The number of sick days taken by the Metropolitan Police's civilian support officers has almost tripled in the last year, a report has revealed.
PCSOs can detain but not arrest suspects
A Met performance report said the trend of sickness among the salaried Police Community Support Officers (PCSOs) had "deteriorated greatly".
Metropolitan Police Federation chairman Glen Smyth said some PCSOs were simply not fit enough for the job.
The average number of sick days rose from four in 2002/3 to 11.8 in 2003/4.
The average police officer takes 8.6 days off due to illness each year.
PCSOs have been called "extra eyes and ears" for the police by Metropolitan Police Commissioner Sir John Stevens.
They were introduced in 2002 by Home Secretary David Blunkett.
But some rank-and-file officers opposed their introduction claiming it was "policing on the cheap".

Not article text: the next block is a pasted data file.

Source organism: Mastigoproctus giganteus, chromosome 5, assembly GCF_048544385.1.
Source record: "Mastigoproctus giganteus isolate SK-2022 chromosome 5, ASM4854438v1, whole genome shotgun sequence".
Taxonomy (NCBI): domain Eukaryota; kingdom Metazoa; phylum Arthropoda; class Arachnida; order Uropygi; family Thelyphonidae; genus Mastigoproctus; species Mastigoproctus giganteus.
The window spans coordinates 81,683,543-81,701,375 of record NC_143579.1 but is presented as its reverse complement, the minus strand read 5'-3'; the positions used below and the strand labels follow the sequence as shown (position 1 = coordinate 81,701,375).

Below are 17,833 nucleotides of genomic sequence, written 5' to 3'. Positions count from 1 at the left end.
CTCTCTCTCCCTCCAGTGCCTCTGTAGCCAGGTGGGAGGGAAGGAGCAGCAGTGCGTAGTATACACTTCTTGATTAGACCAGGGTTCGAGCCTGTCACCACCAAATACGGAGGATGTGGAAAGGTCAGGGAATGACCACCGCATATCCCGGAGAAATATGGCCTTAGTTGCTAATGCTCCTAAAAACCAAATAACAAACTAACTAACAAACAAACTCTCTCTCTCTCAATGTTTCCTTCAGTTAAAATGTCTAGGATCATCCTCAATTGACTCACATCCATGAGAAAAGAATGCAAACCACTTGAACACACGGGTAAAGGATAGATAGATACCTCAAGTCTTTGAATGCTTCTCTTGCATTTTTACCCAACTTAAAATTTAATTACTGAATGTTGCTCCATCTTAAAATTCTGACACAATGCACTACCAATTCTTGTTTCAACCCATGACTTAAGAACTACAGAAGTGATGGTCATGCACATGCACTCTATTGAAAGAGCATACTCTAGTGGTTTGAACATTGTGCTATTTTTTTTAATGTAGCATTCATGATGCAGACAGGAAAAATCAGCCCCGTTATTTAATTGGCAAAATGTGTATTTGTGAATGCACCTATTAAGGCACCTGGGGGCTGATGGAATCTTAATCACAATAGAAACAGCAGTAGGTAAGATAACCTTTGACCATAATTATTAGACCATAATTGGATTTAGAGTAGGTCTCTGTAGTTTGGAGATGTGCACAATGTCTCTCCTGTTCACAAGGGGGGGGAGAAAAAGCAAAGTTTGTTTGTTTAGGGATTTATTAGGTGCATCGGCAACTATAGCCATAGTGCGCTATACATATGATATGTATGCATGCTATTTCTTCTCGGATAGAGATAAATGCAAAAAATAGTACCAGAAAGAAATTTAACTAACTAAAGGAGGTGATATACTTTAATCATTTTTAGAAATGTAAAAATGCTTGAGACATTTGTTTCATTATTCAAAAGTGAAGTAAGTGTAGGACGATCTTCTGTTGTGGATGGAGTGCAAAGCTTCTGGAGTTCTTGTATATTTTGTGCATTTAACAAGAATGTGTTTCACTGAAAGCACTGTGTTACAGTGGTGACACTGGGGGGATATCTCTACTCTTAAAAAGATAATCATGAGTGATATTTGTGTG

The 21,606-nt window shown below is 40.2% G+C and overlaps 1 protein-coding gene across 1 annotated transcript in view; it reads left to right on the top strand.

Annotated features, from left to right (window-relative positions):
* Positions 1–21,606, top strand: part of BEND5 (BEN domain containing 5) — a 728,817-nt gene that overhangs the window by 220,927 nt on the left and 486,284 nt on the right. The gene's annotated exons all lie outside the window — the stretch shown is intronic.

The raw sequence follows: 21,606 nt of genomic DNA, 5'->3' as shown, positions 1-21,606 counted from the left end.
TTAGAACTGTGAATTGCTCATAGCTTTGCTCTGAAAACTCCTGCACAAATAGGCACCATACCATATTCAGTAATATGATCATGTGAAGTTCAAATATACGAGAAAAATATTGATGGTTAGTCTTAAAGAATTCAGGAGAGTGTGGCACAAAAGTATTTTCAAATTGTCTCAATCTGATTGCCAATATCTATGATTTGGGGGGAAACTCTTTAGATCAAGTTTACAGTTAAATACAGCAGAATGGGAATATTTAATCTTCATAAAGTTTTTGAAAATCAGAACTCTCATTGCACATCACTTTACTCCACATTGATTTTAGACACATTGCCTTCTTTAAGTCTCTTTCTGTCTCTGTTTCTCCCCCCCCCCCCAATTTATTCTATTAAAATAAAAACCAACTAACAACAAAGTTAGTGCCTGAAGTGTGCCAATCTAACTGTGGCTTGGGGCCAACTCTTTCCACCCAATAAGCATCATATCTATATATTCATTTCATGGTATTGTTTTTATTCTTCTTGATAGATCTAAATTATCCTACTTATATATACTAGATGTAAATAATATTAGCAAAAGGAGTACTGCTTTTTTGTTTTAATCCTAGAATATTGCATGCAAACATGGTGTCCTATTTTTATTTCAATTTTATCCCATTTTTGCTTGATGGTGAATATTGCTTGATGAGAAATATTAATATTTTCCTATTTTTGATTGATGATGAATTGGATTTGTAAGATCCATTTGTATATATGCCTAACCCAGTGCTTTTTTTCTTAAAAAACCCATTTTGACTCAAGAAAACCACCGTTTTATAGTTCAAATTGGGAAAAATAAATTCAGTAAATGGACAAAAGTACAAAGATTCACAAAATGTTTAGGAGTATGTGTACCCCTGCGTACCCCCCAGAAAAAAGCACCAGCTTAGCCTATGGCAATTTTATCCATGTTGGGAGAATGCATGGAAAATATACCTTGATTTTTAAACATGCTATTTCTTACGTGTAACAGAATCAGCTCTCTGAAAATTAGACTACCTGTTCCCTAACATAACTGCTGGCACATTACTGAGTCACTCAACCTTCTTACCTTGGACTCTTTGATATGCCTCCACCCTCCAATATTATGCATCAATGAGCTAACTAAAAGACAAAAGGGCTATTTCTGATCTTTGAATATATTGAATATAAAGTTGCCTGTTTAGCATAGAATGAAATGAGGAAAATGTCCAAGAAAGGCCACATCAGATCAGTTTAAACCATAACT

They argued the support officers' salaries, which are less than a police officer's, should be spent on mainstream recruitment.
PCSOs have limited powers and can detain a suspect for 30 minutes, but not arrest them.
A PCSO was suspended last year after it emerged he was an illegal immigrant.
Mr Smyth said: "Many of them (PCSOs) didn't understand the nature of the job they were going to enter upon at times.
"The job entails being out on the street in all weathers and on your feet for hours at a time and they are simply not fit enough, not all, but some.
"They don't have the same in-depth checks and recruitment processes that
police officers have."